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I'm actually a little baffled by the intense anger I'm seeing in response to this article about Lego's new "for girls" line. Okay, yeah, we all hate the aesthetics of everything Lego's ever produced to target the little-girl market. And that dislike is justified, based on the rapid failure of every previous "girly" Lego subline. So they have a design problem - which is unusual for Lego.

But outside of that, what's there to argue with in this article? Do we dispute their research? I'm willing to take their word for it that they've found that young girls are turned off by the aesthetics of Lego. As someone who loves Legos already, it's almost impossible to look at them through fresh eyes, particularly through the eyes of a child who's growing up twenty years later than I did.

They seem to be working towards a subtle, nuanced understanding of the ways boys and girls play. The most interesting information is found on page 4 of the article. The distinction that boys value mastery of a technique while girls prize the pleasing harmony of "everything in its place" is particularly fascinating, as both of these observations pertain to the appeal of building a Lego set - but the two appeals require the Lego set to have different characteristics in order to satisfy both reactions. Likewise, the fact that boys view a Lego set as a singular challenge to be taken on, while girls prefer subassemblies which relate to each other. These as well are elements which exist in Lego already, but with differing emphasis.

Perhaps most important is the distinction that in girls' play the figure is usually an avatar for the child and that boys' play is usually "third-person", which seems as credible their other claims. This is especially important as it pertains to the generally impersonal nature of Lego. Lego is mechanically, systematically fascinating, but it is the set which usually has the most character to it, not the minifigure.

In the absence of other evidence (the anecdotal responses of internet commenters are not sufficient), we can only take for granted the manufacturer's claim that young girls for the most part are not interested in Lego. You and I may hate these overwhelmingly "girly" new minifigs, but they are a focused effort to address a concern which emerged through research. I don't think we can argue with that on the basis of ideology, as though little girls are wrong to find the standard Lego style ugly.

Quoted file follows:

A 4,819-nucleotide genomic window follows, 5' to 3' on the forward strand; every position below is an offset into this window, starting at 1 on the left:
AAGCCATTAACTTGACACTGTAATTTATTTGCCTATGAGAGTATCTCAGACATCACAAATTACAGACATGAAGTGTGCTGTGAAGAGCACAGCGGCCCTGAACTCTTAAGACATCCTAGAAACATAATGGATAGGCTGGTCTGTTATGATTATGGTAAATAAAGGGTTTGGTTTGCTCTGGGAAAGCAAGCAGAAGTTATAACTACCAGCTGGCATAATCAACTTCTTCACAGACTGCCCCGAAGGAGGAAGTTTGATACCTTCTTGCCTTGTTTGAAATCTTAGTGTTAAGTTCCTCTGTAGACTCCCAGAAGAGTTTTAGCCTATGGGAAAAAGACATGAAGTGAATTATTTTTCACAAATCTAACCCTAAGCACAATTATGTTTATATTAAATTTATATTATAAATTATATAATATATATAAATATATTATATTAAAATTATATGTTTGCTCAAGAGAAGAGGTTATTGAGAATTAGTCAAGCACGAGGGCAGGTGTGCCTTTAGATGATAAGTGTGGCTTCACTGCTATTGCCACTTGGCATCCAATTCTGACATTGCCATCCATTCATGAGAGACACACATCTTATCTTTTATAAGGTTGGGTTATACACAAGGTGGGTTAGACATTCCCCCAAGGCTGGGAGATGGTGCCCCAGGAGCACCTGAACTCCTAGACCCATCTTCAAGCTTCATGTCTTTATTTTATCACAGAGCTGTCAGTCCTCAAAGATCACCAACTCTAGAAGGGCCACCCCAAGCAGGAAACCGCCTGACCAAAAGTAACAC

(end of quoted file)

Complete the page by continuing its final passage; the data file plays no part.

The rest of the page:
It seems like some people think Lego's use of gendered aesthetics is somehow inherently wrong, or that it's demeaning to little girls. But if research shows that little girls are generally uninterested in standard Legos, doesn't that indicate something?

A prevailing response to this is to claim that Lego's standard aesthetic is entirely gender-neutral. In that case, how do we account for the gap Lego claims to see, with many more boys than girls enjoying Lego products? We must then shift the blame onto the childrens' parents, who aren't buying Legos for their girls, or onto society, which tells little girls that Legos are for boys. In that case, the objection to the new girls' line essentially says that Lego has no right to respond to these factors outside their control.

But I'm not sure if I even buy that Legos are gender-neutral. The current primary Lego themes are City (as usual, focusing on police, firemen and transportation), aliens, knights, ninjas, other various historical adventure, robot "heroes", and the licensed lines like Star Wars and Harry Potter. Almost all of these already skew towards "boys' toys". There's very little in the Lego minifig universe that isn't focused on either conflict or (in the case of the City theme) blue-collar labor.

Perhaps a more equitable conclusion would be to integrate new concepts and aesthetics into the existing themes, ones that appeal more to young girls who aren't as interested in the action themes that Lego's boy fanbase embraces. However, this would still leave them with a profound marketing challenge, at the cost of diluting their existing lines.
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Paul Segal's profile photo
 
+Nicholas Maradin on the gendered nature of the existing Lego lines:
"I was under the impression that women in Lego Universe just windsurfed and served ice cream."
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